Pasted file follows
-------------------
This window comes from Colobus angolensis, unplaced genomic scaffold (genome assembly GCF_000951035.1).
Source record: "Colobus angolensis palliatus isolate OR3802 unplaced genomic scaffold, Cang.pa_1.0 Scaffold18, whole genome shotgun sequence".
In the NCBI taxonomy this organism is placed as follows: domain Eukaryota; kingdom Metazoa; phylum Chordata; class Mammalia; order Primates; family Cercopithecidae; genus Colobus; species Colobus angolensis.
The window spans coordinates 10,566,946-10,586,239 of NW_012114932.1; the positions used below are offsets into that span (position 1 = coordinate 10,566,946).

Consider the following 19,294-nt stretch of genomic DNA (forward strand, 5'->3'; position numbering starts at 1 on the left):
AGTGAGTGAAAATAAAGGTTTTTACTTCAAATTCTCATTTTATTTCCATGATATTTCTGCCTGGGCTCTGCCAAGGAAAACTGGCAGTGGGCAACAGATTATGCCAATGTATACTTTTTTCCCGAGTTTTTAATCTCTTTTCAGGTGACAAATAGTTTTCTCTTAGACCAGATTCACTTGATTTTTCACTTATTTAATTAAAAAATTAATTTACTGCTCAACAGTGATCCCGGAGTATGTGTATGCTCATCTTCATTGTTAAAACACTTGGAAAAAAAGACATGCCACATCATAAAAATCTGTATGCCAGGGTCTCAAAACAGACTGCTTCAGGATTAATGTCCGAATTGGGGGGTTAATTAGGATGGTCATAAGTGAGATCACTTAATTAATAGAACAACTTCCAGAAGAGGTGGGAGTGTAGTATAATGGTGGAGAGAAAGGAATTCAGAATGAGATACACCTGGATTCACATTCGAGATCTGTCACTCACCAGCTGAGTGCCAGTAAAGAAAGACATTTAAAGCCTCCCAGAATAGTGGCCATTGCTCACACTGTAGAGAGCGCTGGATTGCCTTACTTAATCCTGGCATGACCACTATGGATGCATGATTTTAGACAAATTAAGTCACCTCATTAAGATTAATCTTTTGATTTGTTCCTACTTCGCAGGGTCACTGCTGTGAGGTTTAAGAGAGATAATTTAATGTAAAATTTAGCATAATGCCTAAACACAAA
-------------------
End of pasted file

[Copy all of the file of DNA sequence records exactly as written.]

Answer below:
This window comes from Colobus angolensis, unplaced genomic scaffold (genome assembly GCF_000951035.1).
Source record: "Colobus angolensis palliatus isolate OR3802 unplaced genomic scaffold, Cang.pa_1.0 Scaffold18, whole genome shotgun sequence".
In the NCBI taxonomy this organism is placed as follows: domain Eukaryota; kingdom Metazoa; phylum Chordata; class Mammalia; order Primates; family Cercopithecidae; genus Colobus; species Colobus angolensis.
The window spans coordinates 10,566,946-10,586,239 of NW_012114932.1; the positions used below are offsets into that span (position 1 = coordinate 10,566,946).

Consider the following 19,294-nt stretch of genomic DNA (forward strand, 5'->3'; position numbering starts at 1 on the left):
AGTGAGTGAAAATAAAGGTTTTTACTTCAAATTCTCATTTTATTTCCATGATATTTCTGCCTGGGCTCTGCCAAGGAAAACTGGCAGTGGGCAACAGATTATGCCAATGTATACTTTTTTCCCGAGTTTTTAATCTCTTTTCAGGTGACAAATAGTTTTCTCTTAGACCAGATTCACTTGATTTTTCACTTATTTAATTAAAAAATTAATTTACTGCTCAACAGTGATCCCGGAGTATGTGTATGCTCATCTTCATTGTTAAAACACTTGGAAAAAAAGACATGCCACATCATAAAAATCTGTATGCCAGGGTCTCAAAACAGACTGCTTCAGGATTAATGTCCGAATTGGGGGGTTAATTAGGATGGTCATAAGTGAGATCACTTAATTAATAGAACAACTTCCAGAAGAGGTGGGAGTGTAGTATAATGGTGGAGAGAAAGGAATTCAGAATGAGATACACCTGGATTCACATTCGAGATCTGTCACTCACCAGCTGAGTGCCAGTAAAGAAAGACATTTAAAGCCTCCCAGAATAGTGGCCATTGCTCACACTGTAGAGAGCGCTGGATTGCCTTACTTAATCCTGGCATGACCACTATGGATGCATGATTTTAGACAAATTAAGTCACCTCATTAAGATTAATCTTTTGATTTGTTCCTACTTCGCAGGGTCACTGCTGTGAGGTTTAAGAGAGATAATTTAATGTAAAATTTAGCATAATGCCTAAACACAAA